For the longest time I had this one filed under ‘herbal’ because I just saw those great big buds and thought ‘this is some kind of flower’. It was sent to me in the days of yore and from whence I cannot recall, but eventually I had a proper look at it and got it put back in its proper place. Actually I think it’s gone back and forth between white and herbal a few times, as I distinctly recall at least one instance of ‘what are you doing here?’

I used most of the sample in a combination with something else, a magnolia scented yellow that I thought I had a lot more of. Nothing more annoying than emptying a sample pouch into a large pot and finding that, GOSH! That’s not even enough for half a small pot! It felt like so much more. So I grabbed a random white that I knew there would be plenty of to boost it up a bit, and ended up with a result that was…

Let’s just say I poured it out and started over. Dill and pickles are also flavours I don’t much care to find in tea. Good time to try the rest of this sample though. Properly mind.

First thing that I notice is that when this is gently steeped, it’s very very pale in colour. Second thing I notice is that my tea strainers need replacing, because pale tea + old strainer = grey tea.

There is a herbal sort of aroma to this, reminding me a bit of licorice root and spearmint. I suspect this is the element that interacted so badly with the yellow as mentioned above. Also quite floral, but primarily licorice root and spearmint-y for me.

Okay, all I can taste is licorice root. Seriously, this doesn’t even taste remotely like tea. It both tastes and feels like chewing licorice root. If I hadn’t actually seen the leaf, I would be dead certain that’s what it was.

So at this point I cheat and look at the company description and other people’s reviews, and I just can’t recognise anything. Anything at all. All I can find here is licorice root, complete with that specific flavour at the back of the tongue that you get when you swallow a licorice root infusion.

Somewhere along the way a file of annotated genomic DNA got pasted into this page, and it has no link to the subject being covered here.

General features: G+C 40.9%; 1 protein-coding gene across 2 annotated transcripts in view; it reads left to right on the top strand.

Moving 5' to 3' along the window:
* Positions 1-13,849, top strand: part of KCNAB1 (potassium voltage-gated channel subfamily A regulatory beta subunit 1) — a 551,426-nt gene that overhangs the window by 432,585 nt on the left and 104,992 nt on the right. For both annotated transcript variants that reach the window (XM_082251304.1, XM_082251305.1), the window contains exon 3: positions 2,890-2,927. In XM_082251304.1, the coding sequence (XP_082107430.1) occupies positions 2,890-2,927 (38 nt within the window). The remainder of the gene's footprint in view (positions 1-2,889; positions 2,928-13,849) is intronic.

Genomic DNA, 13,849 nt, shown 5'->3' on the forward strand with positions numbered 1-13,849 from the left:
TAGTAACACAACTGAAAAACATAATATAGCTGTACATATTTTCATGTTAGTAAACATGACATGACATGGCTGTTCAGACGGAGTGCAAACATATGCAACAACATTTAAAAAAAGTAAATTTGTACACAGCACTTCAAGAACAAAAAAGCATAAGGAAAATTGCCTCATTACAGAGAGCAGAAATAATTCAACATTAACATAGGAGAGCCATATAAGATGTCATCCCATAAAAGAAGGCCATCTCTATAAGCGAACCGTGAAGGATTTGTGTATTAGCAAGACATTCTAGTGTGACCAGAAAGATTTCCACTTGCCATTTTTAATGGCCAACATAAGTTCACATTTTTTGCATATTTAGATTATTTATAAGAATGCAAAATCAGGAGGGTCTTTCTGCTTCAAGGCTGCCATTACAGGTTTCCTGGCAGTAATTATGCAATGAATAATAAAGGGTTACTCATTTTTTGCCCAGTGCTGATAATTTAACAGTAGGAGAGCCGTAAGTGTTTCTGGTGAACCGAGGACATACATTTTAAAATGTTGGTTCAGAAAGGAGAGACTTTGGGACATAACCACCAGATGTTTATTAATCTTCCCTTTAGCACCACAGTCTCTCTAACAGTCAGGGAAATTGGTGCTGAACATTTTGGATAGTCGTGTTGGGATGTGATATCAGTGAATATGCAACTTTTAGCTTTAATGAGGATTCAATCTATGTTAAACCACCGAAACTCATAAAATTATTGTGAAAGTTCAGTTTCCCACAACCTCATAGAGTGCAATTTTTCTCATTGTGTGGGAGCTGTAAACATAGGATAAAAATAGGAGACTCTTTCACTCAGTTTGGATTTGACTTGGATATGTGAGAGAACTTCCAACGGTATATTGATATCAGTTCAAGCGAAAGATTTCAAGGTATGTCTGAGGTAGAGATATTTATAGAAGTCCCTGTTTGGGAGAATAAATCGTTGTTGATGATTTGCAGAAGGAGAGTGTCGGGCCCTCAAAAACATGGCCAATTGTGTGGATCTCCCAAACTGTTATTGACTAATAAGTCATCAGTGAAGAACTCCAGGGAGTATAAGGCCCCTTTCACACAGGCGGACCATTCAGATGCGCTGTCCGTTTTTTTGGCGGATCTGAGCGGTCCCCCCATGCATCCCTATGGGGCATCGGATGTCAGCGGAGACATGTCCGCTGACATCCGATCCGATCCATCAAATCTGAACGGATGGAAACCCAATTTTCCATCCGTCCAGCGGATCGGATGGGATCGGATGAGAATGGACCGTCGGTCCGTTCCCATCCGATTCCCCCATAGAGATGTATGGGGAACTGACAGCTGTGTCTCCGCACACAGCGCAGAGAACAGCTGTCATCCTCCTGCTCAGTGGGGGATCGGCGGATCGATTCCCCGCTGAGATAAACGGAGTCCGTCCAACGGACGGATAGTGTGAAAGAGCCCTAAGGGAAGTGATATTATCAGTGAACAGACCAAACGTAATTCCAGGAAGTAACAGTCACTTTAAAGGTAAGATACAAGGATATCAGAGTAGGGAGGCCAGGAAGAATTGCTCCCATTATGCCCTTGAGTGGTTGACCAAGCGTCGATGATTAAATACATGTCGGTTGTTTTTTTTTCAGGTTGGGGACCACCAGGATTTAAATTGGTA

I did eat licorice earlier today, but not right now and I haven’t touched a licorice infusion for months. I only drink that when I’m sick!

I will put this mysteriousness down to the age of the sample which as you can see is a bit on the iffy side. I really ought to learn to throw things out before I let it get this old. Or even better, use it up.

I’ll just pretend the rest of this cup is a licorice root infusion, because that makes it easier to deal with.

On the upside I’m now down to 28 teas! O.O

Pamela Dean

Lacking temperature and time parameters for your steep, I can’t comment on the lack of complexity it produced. Gongfu treatment can unlock the layers of this rare, wild cousin. If you have any of your sample left and are curious to go beyond licorice … a Western cup infuser setup in a small cup with high tea/water ratio and a couple of short steeps would probably widen the palate without the demands of a full gongfu session. To go further, the gongfu steeping suggested in the tea description worked well for me. Then there is the age of your sample … aging any white tea, even in a tin or packet, can substantially change its qualities; often the result is increased complexity. I’m aging this ya bao in a white paper (food grade kraft) bag alongside the green sheng and am keen to find out what awaits, a year or two hence, in the sheng pumidor.

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Pamela Dean